TW Viewpoint | Where Did the Universe Come From?June 28, 2017 | Wallace Smith
As physicists and cosmologists piece together the history of the cosmos as best they can, they run into an uncomfortable question: Just where did the universe come from?
Working with the Einstein field equations in the 1920s, physicists came to a startling conclusion. The universe was not static and unchanging. Rather, the universe must be expanding.
Many observations-from the redshift of light from distant galaxies, to cosmic background radiation-seem to confirm that conclusion.
But the implications of an expanding universe were a bit of a difficult pill for physicists to swallow. Because if the universe were constantly expanding as time passes, that means that in the past it was smaller than it is, now. And if you continue to play that movie backwards, it implies that at some point, perhaps billions of years ago, the entire universe-all time, space, matter, and energy-had a BEGINNING as an infinitesimal point. And before that? Nothing.
The idea that the universe had a beginning as an infinitely small, dense singularity was dismissively termed the "Big Bang." The name stuck, and the "Big Bang" is now the accepted theory.
But a beginning to the universe bothered many, and it still does, today. After all, if you have a creation event, don't you need a Creator? The problem was summarized by physicist Stephen Hawking in 2012, "A point of creation would be a place where science broke down. One would have to appeal to religion and the hand of God."
After all, the universe is EVERYTHING: Not just you and me and your Aunt Matilda, but Earth, the planets, the stars, the galaxies, light, energy-even space and time, itself. It would be very convenient for scientists looking to avoid the need for a Creator to be able to say that somehow the universe has simply always been here. But the science is telling the scientists something else: It hasn't always been here. It all had a beginning. It all came into existence… from nothing.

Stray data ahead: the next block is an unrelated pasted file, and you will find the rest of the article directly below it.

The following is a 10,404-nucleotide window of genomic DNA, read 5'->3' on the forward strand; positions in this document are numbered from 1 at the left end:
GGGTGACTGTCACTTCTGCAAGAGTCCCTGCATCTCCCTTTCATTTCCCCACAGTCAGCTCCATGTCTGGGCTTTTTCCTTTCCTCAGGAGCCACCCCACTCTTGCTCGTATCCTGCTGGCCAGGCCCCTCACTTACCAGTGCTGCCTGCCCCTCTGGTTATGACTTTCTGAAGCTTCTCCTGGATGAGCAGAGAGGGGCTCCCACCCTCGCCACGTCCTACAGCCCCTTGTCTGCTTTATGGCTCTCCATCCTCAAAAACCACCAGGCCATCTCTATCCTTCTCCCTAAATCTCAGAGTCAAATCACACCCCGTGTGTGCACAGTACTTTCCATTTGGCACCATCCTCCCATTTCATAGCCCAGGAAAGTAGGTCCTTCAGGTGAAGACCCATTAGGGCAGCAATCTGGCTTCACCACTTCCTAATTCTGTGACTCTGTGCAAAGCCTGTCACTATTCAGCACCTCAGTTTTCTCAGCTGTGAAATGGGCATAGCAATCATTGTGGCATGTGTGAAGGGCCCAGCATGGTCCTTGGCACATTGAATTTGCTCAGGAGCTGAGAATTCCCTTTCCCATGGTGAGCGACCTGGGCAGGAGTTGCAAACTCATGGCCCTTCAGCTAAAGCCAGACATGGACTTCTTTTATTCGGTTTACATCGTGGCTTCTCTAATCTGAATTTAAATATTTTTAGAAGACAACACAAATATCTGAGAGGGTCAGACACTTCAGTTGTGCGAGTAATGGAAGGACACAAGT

In 2012, New Scientist magazine dubbed the crisis, "The Genesis Problem," and physicists and cosmologists have been struggling against it for decades.
Several solutions have been suggested. For instance, a popular theory for some time has been that perhaps the universe is cyclic. That is, perhaps the universe simply goes back and forth, with a Big Bang followed by a collapse that you might call the Big Crunch, only to bounce back again and collapse again-over and over and over. In such a way, perhaps the universe has existed forever.
Another popular idea is referred to as Eternal Inflation. It suggests that the initial inflationary period of the Big Bang is actually an ongoing, eternal activity, leading not just to our universe but many universes, each one bubbling out of the inflation of previous universes-making the universe out to really be some sort of "multiverse." Perhaps that would save us from a beginning.
Alas, it is not to be so.
The work of cosmologists such as Alexander Vilenkin and Alan Guth has demonstrated that, even in such fanciful scenarios, there still had to be a beginning.
For instance, in the case of a cyclic, "bouncing" universe, they found that the only way such a series could be sustained was if each new universe were bigger than the last. Rewind that story backward into the past…and you still get a cosmic beginning point.
And when examining Eternal Inflation, they found that while the theory worked for a frothy bubbling of new universes going into the FUTURE, there still had to be an initial START to the bubbling. There still had to be a beginning of the universe from nothing.
Alexander Vilenkin summarized the results succinctly: "All the evidence we have says that the universe had a beginning."
So, just how do you get everything-all time, space, matter, and energy-literally everything-from nothing?
As Julie Andrews helpfully sang to us in "The Sound of Music," "Nothing comes from nothing. Nothing ever could."
If we are willing to follow the evidence where it leads, and if physics is consistently pointing us to a moment of creation, isn't it time that we considered a Creator?
I'm Wallace Smith for Tomorrow's World Viewpoint.